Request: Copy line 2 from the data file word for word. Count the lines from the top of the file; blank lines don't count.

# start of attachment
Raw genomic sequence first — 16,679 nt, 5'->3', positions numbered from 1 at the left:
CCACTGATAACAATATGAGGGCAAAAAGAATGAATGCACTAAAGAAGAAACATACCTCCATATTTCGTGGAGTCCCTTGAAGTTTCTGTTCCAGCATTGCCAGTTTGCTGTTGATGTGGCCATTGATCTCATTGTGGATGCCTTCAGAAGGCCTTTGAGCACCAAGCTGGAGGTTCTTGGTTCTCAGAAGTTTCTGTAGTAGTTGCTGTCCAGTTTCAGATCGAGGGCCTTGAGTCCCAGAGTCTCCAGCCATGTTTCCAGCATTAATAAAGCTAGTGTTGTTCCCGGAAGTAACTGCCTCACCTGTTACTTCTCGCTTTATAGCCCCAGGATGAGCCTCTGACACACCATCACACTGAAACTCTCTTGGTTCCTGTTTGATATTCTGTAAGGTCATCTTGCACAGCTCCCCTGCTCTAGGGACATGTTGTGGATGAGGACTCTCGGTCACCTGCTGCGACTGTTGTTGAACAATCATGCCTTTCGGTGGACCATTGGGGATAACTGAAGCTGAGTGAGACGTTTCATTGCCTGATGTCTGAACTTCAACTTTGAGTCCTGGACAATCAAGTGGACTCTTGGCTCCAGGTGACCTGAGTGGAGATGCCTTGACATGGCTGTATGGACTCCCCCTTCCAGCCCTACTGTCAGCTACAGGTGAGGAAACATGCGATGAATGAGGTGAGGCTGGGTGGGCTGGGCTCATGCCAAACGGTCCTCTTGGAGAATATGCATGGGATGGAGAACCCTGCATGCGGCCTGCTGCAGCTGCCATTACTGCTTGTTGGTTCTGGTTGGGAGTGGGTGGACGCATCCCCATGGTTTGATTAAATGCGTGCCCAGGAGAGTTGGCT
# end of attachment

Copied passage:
CCACTGATAACAATATGAGGGCAAAAAGAATGAATGCACTAAAGAAGAAACATACCTCCATATTTCGTGGAGTCCCTTGAAGTTTCTGTTCCAGCATTGCCAGTTTGCTGTTGATGTGGCCATTGATCTCATTGTGGATGCCTTCAGAAGGCCTTTGAGCACCAAGCTGGAGGTTCTTGGTTCTCAGAAGTTTCTGTAGTAGTTGCTGTCCAGTTTCAGATCGAGGGCCTTGAGTCCCAGAGTCTCCAGCCATGTTTCCAGCATTAATAAAGCTAGTGTTGTTCCCGGAAGTAACTGCCTCACCTGTTACTTCTCGCTTTATAGCCCCAGGATGAGCCTCTGACACACCATCACACTGAAACTCTCTTGGTTCCTGTTTGATATTCTGTAAGGTCATCTTGCACAGCTCCCCTGCTCTAGGGACATGTTGTGGATGAGGACTCTCGGTCACCTGCTGCGACTGTTGTTGAACAATCATGCCTTTCGGTGGACCATTGGGGATAACTGAAGCTGAGTGAGACGTTTCATTGCCTGATGTCTGAACTTCAACTTTGAGTCCTGGACAATCAAGTGGACTCTTGGCTCCAGGTGACCTGAGTGGAGATGCCTTGACATGGCTGTATGGACTCCCCCTTCCAGCCCTACTGTCAGCTACAGGTGAGGAAACATGCGATGAATGAGGTGAGGCTGGGTGGGCTGGGCTCATGCCAAACGGTCCTCTTGGAGAATATGCATGGGATGGAGAACCCTGCATGCGGCCTGCTGCAGCTGCCATTACTGCTTGTTGGTTCTGGTTGGGAGTGGGTGGACGCATCCCCATGGTTTGATTAAATGCGTGCCCAGGAGAGTTGGCT